White House warns that election interference will result in sanctions

White House warns that election interference will result in sanctions

Director of National Intelligence Dan Coats, flanked by FBI Director Christopher Wray, said on Aug. 2 at a White House briefing that Russia was continuing to meddle in U.S. elections. On Wednesday Coats said China, North Korea and Iran also could pose threats. (WhiteHouse.gov)

WASHINGTON — President Donald Trump signed an executive order Wednesday aimed at placing sanctions on countries or entities caught interfering in U.S. elections, the latest step the White House has taken to tamper down concerns before November’s midterms.

“We felt it was important to demonstrate the president has taken command of this issue, that it’s something he cares deeply about, that the integrity of our elections and our constitutional process are a high priority to him,” National Security Adviser John Bolton told reporters during a conference call. “This order … is a further demonstration of that.”

Under the executive order, the intelligence community would have 45 days to determine whether an attempt to interfere  including the use of propaganda or disinformation  took place before passing along their findings to the Justice Department and the Department of Homeland Security.

Once received, the two departments would then have 45 days to review whether the infraction warrants sanctions and to what extent.

Potential sanctions laid out in the order include blocking assets, restricting access to U.S. financial institutions, putting limitation on export licenses and prohibiting U.S. citizens from investing in companies tied to any interference.

The intelligence community determined in the waning days of the Obama administration that Russia attempted to interfere in the 2016 U.S. election with the aim of swaying the race toward Trump.

Wednesday’s order does not name any specific countries as potential targets, but National Intelligence Director Dan Coats, who joined Bolton in the call, listed Russia, China, Iran and North Korea as potential bad actors.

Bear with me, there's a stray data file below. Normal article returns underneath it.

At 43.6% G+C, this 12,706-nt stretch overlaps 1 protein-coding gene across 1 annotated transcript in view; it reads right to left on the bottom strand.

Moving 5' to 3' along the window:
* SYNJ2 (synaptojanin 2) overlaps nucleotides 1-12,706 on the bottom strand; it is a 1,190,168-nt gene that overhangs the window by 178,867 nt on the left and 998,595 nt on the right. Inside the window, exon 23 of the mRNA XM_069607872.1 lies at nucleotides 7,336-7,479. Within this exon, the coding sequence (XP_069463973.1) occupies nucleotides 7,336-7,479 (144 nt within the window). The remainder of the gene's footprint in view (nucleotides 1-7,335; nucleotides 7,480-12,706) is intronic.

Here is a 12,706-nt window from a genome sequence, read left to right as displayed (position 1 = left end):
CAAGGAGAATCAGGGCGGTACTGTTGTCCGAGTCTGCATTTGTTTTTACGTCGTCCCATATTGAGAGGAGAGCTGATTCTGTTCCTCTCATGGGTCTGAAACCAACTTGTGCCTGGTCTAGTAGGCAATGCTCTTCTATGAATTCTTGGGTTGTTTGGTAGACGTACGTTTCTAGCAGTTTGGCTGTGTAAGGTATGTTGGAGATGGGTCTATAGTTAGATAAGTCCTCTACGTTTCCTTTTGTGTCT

“It’s more than Russia here that we’re looking at,” Coats said.

The order has been criticized by some in Congress for failing to go far enough.

Senators Marco Rubio (R-Fl.) and Chris Van Hollen (D-Md.) issued a joint statement urging the administration to support the Defending Elections from Threats by Establishing Redlines (DETER) Act, legislation they co-sponsored that includes mandatory and Russia-specific sanctions.

“The United States can and must do more. Mandatory sanctions on anyone who attacks our electoral systems serve as the best deterrent,” the Senators said. “We must make sure that Vladimir Putin’s Russia, or any other foreign actor, understands that we will respond decisively and impose punishing consequences against those who interfere in our democracy.”

Senate Minority Leader Chuck Schumer was more blunt, suggesting that Trump can not be trusted to ensure sanctions are put in place.

“Given what the president did in Helsinki, giving himself the option of levying tough sanctions is hardly reassuring,” Schumer said, referencing a joint press conference between Trump and Vladimir Putin in which Trump appeared to defer to the Russian president on election meddling. “The new executive order certainly does not absolve the Senate from passing much-needed legislation and funding to beef up our election security and prevent future attacks on our democracy from foreign adversaries.”

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